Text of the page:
When Gregory XIII instituted his new calendar in 1582, Jews, like all minorities in Europe, had to realign their timekeeping in accord with this momentous change. Investigating collections of calendars around the world, Carlebach brilliantly reconstructs the quotidian world of early modern Jewry. More than 55 color illustrations. 292 pages, hardcover. Harvard University.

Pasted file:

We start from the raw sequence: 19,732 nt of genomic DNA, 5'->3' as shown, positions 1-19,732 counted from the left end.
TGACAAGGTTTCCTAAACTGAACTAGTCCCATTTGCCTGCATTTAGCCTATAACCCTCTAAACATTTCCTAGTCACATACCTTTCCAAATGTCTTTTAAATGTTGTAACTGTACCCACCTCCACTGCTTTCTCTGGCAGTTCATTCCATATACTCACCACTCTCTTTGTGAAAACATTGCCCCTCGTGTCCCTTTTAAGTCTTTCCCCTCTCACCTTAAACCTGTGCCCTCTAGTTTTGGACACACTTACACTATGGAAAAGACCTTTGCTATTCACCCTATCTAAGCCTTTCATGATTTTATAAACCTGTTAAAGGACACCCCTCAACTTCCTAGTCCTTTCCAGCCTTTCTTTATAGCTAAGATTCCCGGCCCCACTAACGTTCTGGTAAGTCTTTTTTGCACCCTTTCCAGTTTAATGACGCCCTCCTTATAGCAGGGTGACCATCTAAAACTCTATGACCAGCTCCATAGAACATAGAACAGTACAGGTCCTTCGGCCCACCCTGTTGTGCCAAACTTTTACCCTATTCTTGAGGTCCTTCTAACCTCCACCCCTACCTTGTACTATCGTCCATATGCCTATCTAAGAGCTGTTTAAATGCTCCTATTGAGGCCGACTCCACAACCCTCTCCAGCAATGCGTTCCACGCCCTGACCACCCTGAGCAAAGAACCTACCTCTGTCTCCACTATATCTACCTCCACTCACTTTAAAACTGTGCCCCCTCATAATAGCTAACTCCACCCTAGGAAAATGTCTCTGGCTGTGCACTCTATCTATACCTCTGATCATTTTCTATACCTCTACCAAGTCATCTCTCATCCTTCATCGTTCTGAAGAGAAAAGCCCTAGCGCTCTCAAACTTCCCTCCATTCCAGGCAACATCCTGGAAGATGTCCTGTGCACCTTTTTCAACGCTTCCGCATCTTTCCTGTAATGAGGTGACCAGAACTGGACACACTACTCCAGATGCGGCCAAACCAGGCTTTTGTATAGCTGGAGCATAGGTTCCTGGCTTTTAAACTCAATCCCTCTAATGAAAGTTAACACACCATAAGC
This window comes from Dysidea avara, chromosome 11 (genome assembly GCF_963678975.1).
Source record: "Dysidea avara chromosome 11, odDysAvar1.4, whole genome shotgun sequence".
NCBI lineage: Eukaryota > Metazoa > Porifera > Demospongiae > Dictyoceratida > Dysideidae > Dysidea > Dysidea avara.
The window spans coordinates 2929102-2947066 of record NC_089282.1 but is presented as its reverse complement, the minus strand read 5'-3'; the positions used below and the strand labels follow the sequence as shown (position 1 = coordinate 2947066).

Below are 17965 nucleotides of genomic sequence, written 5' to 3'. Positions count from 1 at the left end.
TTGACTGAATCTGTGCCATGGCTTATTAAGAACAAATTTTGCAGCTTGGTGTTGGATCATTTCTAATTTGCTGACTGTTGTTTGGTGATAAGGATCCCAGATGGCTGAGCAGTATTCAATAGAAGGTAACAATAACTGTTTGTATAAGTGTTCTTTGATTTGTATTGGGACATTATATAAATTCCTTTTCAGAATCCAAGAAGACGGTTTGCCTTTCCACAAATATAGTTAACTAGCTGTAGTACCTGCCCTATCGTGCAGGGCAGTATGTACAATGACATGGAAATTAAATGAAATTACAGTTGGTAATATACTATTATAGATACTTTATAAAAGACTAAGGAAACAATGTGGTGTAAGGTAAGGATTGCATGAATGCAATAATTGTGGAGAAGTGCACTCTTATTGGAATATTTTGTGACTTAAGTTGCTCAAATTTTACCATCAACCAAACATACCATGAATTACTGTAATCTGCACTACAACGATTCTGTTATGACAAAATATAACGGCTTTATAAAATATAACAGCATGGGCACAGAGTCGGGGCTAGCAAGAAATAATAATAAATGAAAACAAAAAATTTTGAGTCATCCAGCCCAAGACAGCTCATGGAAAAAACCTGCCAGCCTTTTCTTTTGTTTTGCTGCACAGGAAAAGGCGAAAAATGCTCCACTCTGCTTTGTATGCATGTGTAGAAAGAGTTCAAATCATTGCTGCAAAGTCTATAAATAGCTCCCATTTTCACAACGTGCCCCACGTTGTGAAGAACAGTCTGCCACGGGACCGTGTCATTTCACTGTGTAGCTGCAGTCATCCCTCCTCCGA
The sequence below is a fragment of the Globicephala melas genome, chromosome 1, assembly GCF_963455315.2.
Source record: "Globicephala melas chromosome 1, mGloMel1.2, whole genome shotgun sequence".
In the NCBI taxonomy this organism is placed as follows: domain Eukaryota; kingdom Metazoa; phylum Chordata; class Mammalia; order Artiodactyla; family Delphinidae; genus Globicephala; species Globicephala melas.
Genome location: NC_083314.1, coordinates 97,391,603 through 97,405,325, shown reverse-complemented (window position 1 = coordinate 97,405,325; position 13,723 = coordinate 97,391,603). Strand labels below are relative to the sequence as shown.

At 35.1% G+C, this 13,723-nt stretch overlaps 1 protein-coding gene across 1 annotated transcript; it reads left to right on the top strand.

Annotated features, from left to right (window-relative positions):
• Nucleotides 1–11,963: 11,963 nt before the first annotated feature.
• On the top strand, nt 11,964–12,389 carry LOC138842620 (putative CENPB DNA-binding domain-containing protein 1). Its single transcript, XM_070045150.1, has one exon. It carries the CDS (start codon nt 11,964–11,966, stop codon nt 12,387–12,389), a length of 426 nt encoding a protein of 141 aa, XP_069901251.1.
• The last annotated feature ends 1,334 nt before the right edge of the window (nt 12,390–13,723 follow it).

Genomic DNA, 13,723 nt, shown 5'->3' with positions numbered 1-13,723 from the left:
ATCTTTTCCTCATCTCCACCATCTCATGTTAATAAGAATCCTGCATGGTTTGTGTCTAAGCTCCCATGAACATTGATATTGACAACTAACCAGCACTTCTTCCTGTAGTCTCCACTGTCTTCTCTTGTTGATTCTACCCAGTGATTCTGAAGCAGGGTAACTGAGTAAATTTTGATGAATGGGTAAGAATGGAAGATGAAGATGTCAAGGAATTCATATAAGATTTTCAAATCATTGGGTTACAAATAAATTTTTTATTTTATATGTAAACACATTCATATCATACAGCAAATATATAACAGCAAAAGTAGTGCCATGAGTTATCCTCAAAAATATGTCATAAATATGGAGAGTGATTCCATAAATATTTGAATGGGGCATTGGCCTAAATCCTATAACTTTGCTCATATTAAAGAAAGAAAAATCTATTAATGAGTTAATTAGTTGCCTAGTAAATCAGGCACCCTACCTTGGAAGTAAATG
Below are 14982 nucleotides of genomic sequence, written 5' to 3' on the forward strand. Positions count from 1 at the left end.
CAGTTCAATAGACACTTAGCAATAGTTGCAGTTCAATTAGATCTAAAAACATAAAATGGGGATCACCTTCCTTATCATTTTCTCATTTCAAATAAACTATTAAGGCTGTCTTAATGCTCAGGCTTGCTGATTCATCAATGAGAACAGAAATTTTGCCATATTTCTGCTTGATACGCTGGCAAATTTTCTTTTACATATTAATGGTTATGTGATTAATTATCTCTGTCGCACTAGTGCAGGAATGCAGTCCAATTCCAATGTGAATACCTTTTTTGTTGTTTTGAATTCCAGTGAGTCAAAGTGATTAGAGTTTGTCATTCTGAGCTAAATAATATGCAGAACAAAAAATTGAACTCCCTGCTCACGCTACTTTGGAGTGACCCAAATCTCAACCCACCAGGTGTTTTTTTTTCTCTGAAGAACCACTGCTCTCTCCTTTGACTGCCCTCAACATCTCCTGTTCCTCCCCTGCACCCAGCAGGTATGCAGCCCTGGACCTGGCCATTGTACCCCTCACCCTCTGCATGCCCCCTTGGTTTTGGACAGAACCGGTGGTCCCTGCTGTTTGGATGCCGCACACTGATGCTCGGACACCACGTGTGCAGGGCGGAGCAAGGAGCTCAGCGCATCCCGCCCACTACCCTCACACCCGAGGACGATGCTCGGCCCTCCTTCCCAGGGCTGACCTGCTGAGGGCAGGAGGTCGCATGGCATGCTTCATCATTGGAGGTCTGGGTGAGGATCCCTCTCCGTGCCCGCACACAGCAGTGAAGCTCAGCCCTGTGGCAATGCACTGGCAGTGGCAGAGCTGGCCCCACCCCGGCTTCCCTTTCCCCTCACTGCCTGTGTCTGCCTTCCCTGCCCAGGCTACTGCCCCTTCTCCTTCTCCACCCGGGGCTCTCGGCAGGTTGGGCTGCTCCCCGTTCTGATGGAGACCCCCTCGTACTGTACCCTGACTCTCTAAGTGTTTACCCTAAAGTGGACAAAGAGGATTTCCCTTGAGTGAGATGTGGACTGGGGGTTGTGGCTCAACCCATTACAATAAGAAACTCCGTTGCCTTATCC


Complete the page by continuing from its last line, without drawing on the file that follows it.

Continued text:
Carlebach, professor of Jewish history at Columbia, takes a narrow subject--sifrei evronot (European Jewish calendars/almanacs) of the 15th to 18th centuries--and mines it for its considerable riches. She demonstrates how these works reflected both Jews' values and beliefs and their interaction with the external Christian society. She notes, for example, how some calendars recorded Christian holy days that Jewish tradesmen needed to know of, while subverting their meaning (a minor change in the Hebrew spelling of "all saints day" reversed its meaning). Carlebach is also particularly good at delving into Jewish folk beliefs as found in the calendars. She is equally illuminating on the calendars' iconography, illustrated by a 1716 calendar that shows the biblical Jepththah's daughter as a teenage European aristocrat. A couple of minor omissions are an explanation of the 19-year cycle of the Jewish lunar calendar and the omission of some Hebrew terms from an otherwise useful glossary. This well-organized and extensively researched book is a magnificent piece of scholarship and a pleasure to read, demonstrating the calendars' importance "as mirrors and agents of change,... indexes of acculturation, and... matchless reflections of the Jewish experience." 56 color illus. (Apr.) Copyright 2011 Reed Business Information.
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